It sounds horrible, doesn’t it? But this isn’t played out in an overbearing or melodramatic way. I mean there is at least one harsh scene of violence later on, in the middle segment, but mostly these scenes all play out in a manner which I hesitate to call ‘naturalistic’, but which pretty much fits. They all (from the direction to the acting) generally underplay scenes rather than overplay them.

Of course sexuality plays a key role in the film, but lest this sound like a story likely to make the homophobic elements in the audience clutch their pearls in disgust and maybe feel a disturbing fraction of arousal, this is meant to be an aspect of Chiron’s identity, not its sole defining characteristic. And this is, for most of the flick’s length, a kid we’re talking about. A kid with a terrible home life in a hostile environment (the Liberty City projects of Miami, which look like a very cheery locale in which to stab someone to death over their sneakers), who isn’t able to put up the false front growing boys are expected to project, where they can brutalise each other without feeling a thing and can avoid ever expressing a genuine emotion.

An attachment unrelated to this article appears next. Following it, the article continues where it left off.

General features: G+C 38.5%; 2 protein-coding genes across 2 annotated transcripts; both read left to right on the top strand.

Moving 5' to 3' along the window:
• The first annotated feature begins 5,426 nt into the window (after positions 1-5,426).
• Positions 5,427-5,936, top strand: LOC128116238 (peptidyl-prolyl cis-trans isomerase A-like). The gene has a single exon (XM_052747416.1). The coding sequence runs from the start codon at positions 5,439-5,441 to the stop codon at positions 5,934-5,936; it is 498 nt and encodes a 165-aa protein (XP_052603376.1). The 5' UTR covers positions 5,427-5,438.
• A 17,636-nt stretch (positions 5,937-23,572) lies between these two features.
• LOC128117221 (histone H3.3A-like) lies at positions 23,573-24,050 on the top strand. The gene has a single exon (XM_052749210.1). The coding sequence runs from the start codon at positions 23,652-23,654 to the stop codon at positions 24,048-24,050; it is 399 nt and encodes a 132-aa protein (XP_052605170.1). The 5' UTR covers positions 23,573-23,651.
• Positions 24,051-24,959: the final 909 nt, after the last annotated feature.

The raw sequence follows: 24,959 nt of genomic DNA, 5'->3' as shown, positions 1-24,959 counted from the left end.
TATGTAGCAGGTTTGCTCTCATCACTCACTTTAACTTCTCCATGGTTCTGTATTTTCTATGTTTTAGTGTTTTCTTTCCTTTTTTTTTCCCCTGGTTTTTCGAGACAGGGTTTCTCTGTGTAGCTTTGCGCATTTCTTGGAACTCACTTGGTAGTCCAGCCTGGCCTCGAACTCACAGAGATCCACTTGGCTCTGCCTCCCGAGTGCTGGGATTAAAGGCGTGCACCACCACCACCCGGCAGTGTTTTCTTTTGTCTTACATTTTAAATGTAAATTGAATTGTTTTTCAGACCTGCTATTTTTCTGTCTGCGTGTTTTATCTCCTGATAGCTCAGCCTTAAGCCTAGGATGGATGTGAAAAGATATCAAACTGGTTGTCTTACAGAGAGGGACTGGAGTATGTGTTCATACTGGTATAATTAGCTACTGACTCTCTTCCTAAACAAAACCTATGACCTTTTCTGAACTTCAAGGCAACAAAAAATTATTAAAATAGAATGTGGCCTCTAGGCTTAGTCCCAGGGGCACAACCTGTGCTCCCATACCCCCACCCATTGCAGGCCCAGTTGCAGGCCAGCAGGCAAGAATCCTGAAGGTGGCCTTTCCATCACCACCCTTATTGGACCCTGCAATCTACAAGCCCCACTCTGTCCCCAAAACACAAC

The term ‘toxic masculinity’ keeps being bandied about, and it’s hard to not use it yet again, because, hell, growing up for anyone; male, female, genderfluid, LGBTQI or not, is pretty hard. Those teenage years fundamentally…

The film jumps ahead to Chiron’s teenage years, where a different actor looking nothing little Little plays the role. Now, in Chiron’s life, things are thankfully only getting worse. His mother’s addiction is worse, Juan is gone (though Teresa is still there to provide Chiron with some respite from the harshness of the world), and now his vicious mother is also pressuring him for money to fund her stupid habit. Instead of being sad and withdrawn, Chiron is now nervous and fearful, dreading the attention of a bully in his class (a dickhead who has the gall to terrorise Chiron despite looking like Milli and / or Vanilli), where the harsh words and homophobic taunts are being supplemented with threats of serious violence.

Chiron knows that the world demands that he be ‘hard’ but he doesn’t think he can be. He mutters the words the other jerks might say, but deep down he thinks himself too ‘soft’, and cannot imagine any way out of his predicament. We see no indication that he has any hope of academic success or athleticism pulling him out of the projects and the public school system by his bootstraps with hard work and elbow grease and gumption and all that other bullshit, and he figures it’s only a matter of time before he will probably get shot or worse.